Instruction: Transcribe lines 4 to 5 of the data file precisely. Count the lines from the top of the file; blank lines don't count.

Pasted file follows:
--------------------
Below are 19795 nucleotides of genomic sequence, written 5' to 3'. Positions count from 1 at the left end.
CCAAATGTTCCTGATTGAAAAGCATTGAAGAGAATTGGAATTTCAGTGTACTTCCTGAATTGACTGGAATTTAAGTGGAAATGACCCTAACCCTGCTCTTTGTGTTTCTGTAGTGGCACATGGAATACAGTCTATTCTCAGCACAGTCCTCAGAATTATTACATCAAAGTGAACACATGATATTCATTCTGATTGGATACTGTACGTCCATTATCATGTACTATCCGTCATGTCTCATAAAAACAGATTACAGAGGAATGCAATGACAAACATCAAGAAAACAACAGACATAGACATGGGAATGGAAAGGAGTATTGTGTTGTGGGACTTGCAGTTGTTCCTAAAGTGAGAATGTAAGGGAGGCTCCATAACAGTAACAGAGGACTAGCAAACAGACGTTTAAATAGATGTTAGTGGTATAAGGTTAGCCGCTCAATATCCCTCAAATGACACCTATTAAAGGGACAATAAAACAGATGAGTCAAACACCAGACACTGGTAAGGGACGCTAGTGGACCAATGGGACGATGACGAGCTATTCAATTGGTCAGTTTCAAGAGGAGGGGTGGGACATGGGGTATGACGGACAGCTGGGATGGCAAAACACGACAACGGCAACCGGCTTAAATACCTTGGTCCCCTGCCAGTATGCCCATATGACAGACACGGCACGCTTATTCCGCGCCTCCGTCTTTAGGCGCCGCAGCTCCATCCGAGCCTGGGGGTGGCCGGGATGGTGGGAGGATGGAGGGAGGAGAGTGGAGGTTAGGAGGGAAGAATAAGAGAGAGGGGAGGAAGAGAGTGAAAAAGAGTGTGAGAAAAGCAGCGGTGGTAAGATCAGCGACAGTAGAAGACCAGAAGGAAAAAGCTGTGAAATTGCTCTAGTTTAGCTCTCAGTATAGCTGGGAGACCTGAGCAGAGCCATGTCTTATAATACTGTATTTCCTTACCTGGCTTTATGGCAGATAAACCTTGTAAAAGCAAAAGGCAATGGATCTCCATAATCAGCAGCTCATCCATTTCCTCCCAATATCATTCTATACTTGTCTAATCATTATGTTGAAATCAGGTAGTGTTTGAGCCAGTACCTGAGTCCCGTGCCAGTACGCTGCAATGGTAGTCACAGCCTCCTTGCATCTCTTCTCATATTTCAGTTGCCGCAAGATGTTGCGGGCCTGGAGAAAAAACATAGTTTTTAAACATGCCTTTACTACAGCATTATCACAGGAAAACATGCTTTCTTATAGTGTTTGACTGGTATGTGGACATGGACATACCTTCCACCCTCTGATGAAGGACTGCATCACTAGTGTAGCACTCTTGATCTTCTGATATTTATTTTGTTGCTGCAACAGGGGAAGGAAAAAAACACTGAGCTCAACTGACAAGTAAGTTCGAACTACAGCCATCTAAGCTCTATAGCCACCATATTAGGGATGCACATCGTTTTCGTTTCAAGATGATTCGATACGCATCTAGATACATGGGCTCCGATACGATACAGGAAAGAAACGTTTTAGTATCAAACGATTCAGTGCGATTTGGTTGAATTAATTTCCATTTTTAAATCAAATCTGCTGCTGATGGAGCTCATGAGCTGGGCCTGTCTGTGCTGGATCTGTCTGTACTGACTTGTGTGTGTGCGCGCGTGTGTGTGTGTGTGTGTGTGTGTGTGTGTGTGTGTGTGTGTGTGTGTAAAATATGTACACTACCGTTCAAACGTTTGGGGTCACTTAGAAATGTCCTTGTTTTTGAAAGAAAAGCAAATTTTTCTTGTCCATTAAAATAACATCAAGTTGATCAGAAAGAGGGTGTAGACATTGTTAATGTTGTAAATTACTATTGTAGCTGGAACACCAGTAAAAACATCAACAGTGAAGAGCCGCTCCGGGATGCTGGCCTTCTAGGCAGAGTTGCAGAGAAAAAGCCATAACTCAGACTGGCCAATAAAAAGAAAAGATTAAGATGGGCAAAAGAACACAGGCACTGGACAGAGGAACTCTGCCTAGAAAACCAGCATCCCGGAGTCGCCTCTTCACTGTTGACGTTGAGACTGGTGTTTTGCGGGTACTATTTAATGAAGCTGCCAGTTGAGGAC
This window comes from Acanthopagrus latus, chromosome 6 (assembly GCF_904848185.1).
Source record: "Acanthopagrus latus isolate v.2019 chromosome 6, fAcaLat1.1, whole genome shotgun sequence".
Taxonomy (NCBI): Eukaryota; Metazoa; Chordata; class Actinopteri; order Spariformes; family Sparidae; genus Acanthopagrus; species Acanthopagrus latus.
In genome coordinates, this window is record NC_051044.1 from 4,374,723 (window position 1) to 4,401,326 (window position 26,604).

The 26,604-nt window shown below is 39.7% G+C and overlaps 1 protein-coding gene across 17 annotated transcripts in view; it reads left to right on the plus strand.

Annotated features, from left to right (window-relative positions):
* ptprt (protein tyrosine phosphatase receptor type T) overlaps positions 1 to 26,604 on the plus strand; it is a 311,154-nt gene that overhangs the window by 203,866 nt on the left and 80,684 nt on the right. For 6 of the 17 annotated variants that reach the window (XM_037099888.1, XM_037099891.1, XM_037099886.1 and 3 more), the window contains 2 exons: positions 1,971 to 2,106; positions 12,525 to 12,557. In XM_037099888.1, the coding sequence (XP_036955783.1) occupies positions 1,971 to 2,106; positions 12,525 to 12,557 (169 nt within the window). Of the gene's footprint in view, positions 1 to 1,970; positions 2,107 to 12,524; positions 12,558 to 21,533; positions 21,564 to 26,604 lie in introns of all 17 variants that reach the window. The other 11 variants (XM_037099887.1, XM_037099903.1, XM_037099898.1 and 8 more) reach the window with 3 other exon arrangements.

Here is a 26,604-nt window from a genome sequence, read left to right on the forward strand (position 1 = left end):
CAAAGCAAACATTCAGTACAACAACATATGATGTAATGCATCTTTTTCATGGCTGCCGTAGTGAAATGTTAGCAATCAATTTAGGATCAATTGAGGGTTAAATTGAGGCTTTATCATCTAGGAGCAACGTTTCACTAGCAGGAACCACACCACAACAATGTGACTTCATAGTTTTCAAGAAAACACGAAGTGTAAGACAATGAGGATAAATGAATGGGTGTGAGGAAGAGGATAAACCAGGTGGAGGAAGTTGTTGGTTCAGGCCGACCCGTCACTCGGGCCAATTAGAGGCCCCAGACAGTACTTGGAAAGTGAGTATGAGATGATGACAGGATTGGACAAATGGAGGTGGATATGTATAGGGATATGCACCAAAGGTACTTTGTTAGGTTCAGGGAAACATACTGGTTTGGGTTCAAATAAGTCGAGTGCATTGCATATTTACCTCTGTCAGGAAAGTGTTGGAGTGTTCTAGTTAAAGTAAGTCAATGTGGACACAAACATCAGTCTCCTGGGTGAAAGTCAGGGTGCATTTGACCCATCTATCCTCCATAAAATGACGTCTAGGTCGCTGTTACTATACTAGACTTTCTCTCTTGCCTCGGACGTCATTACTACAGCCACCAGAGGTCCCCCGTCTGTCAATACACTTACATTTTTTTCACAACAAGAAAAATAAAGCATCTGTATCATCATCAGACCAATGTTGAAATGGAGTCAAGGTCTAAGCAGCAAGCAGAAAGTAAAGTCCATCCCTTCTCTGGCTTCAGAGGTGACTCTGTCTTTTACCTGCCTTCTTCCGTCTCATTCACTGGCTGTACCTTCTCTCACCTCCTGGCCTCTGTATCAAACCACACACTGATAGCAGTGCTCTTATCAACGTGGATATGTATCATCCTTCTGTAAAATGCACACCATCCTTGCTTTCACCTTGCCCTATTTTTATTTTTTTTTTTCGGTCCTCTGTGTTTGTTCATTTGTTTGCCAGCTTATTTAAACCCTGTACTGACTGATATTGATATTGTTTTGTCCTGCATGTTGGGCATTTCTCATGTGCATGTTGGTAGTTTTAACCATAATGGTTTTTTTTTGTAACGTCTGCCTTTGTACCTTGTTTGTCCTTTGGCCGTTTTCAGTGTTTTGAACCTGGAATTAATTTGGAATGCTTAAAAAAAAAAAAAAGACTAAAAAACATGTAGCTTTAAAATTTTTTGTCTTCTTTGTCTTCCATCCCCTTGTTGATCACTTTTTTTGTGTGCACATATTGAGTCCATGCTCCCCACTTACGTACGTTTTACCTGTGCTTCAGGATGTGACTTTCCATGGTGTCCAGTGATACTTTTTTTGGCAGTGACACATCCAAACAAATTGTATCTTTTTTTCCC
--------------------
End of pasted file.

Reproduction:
Source record: "Acanthopagrus latus isolate v.2019 chromosome 6, fAcaLat1.1, whole genome shotgun sequence".
Taxonomy (NCBI): Eukaryota; Metazoa; Chordata; class Actinopteri; order Spariformes; family Sparidae; genus Acanthopagrus; species Acanthopagrus latus.